I spent my Winter studying at Oxford

Brody Hannan exchanged the mid-century architecture of the Chifley Library for the centuries-old cloisters of Oxford to undertake an International Alliance of Research Universities Global Summer Program during his Winter break. 

ANU is part of the International Alliance of Research Universities (IARU), an elite group of 11 universities worldwide that are committed to providing research opportunities to all students, including through the Global Summer Program.

I spent my Winter break this year studying Oxford’s course “Global Challenges of the 21st Century” through the Global Summer Program with nine other students from IARU universities across the world.

With fantasies of spending my days gliding through hundred-year old cloisters in academic robes and punting down picturesque canals, Oxford in reality proved to be tough. Every day I was challenged intellectually, and pushed by Oxford’s incredible academic rigour.

We had class from 9am to 5pm every weekday. There were only 10 students in each class, and up to four professors, with lectures on bioterrorism, climate change, urbanisation, sustainability, post-capitalism, education inequality and evidence-based policy.

Each week we had to write a 1,500 word essay, and were given four text books and five papers to read in our own time.  

This was in addition to a final 2,000 word essay on the role of the United Nations and an hour long oral presentation in the final week of the course. You’d then have to sit down one-on-one with your professor, a world leader in their field, and argue your essay to them for over an hour while they tried to disprove your argument.

Yes, it was as intense as it sounds!

It was tough (and nerve-racking) to argue against a professor on an essay you’d written three days prior, but the extraordinary academic rigour of the course really helps you develop your ability to articulate an argument on a broad range of policy issues.

Supporting our studies were the unreal facilities and resources at Oxford, which we had full access to.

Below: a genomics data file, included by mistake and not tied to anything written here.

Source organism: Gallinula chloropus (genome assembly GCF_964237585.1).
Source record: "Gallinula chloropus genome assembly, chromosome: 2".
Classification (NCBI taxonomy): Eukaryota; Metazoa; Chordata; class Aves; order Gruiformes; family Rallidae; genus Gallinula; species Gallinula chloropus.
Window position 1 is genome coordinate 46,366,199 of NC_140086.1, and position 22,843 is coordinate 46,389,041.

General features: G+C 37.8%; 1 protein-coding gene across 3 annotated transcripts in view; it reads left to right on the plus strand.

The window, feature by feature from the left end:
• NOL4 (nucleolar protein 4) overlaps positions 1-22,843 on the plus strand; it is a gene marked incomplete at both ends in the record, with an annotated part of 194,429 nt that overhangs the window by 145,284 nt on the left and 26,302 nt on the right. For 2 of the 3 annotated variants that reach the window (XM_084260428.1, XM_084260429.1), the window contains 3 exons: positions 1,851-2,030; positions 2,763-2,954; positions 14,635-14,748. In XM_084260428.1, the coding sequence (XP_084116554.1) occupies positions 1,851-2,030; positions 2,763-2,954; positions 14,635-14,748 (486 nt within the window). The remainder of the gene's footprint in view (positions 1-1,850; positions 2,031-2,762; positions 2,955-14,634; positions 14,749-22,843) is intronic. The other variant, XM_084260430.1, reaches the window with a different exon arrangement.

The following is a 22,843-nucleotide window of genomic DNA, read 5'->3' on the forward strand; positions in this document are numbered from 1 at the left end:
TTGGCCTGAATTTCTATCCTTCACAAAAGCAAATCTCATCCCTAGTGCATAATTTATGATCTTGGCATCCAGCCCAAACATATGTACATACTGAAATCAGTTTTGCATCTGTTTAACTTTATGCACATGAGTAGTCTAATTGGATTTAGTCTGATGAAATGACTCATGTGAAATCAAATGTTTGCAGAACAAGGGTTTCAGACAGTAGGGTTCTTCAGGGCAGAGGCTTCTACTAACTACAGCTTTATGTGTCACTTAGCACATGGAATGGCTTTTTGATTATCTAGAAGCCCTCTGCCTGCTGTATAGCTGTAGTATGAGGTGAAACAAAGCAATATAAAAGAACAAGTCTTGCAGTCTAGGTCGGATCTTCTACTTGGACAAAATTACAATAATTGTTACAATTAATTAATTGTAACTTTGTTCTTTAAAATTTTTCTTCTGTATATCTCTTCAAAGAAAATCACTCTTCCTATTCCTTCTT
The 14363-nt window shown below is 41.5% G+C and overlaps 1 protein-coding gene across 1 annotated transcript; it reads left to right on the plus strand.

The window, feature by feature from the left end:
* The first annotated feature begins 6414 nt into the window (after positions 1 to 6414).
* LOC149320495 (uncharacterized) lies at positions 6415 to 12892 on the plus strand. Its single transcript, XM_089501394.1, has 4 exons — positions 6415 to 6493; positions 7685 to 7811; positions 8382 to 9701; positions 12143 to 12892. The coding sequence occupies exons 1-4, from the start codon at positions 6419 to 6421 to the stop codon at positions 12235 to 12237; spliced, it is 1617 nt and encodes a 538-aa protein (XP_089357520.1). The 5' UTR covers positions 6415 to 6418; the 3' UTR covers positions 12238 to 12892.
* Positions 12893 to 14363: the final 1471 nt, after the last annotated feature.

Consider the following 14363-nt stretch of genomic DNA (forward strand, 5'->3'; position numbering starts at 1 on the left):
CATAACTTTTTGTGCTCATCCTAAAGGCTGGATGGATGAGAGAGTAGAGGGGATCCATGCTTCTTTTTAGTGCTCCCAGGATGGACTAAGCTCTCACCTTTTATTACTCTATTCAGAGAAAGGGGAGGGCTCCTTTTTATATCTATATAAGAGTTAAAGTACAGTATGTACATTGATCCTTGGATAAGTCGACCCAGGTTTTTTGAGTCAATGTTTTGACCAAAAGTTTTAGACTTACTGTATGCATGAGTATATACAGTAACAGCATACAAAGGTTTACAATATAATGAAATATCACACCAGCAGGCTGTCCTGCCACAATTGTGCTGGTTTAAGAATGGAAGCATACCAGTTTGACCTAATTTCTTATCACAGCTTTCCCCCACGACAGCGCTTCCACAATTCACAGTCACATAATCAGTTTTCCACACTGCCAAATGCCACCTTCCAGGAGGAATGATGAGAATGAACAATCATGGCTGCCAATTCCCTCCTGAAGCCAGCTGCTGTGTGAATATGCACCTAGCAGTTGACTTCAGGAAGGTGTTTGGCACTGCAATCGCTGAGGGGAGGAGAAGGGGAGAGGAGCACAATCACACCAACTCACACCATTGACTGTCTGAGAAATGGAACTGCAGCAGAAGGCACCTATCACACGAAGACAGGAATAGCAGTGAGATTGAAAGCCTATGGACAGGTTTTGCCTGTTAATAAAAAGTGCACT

Exeter College, where we stayed at Oxford, was 750 years old. Being a ‘student’ of the university allowed us access to the Bodleian, one of the largest libraries in the world, which contained a copy of every single book published in the UK since 1610. Many late nights were spent studying in an enormous, 500-year-old library, writing an essay you had to debate with a world expert the next day!

Eating together and hanging out after class with such esteemed academics was definitely a highlight. One minute you’re talking about policies that could better enable electric cars over breakfast, and the next your professor is shouting you a pint at a pub while they talk about how they juggle a successful academic career with a young family.

As all our course work was delivered from Monday to Friday, we’d have the weekend free to explore the city, go punting or hang out with friends. We even visited the pub where former Prime Minister Bob Hawke broke the world record for fastest time to drink a yard of beer when he was a Rhodes Scholar at Oxford!

After four weeks at Oxford, I leave the course with new friends from all over the world, personal and academic mentors who are world leaders in their fields, and some unforgettable memories.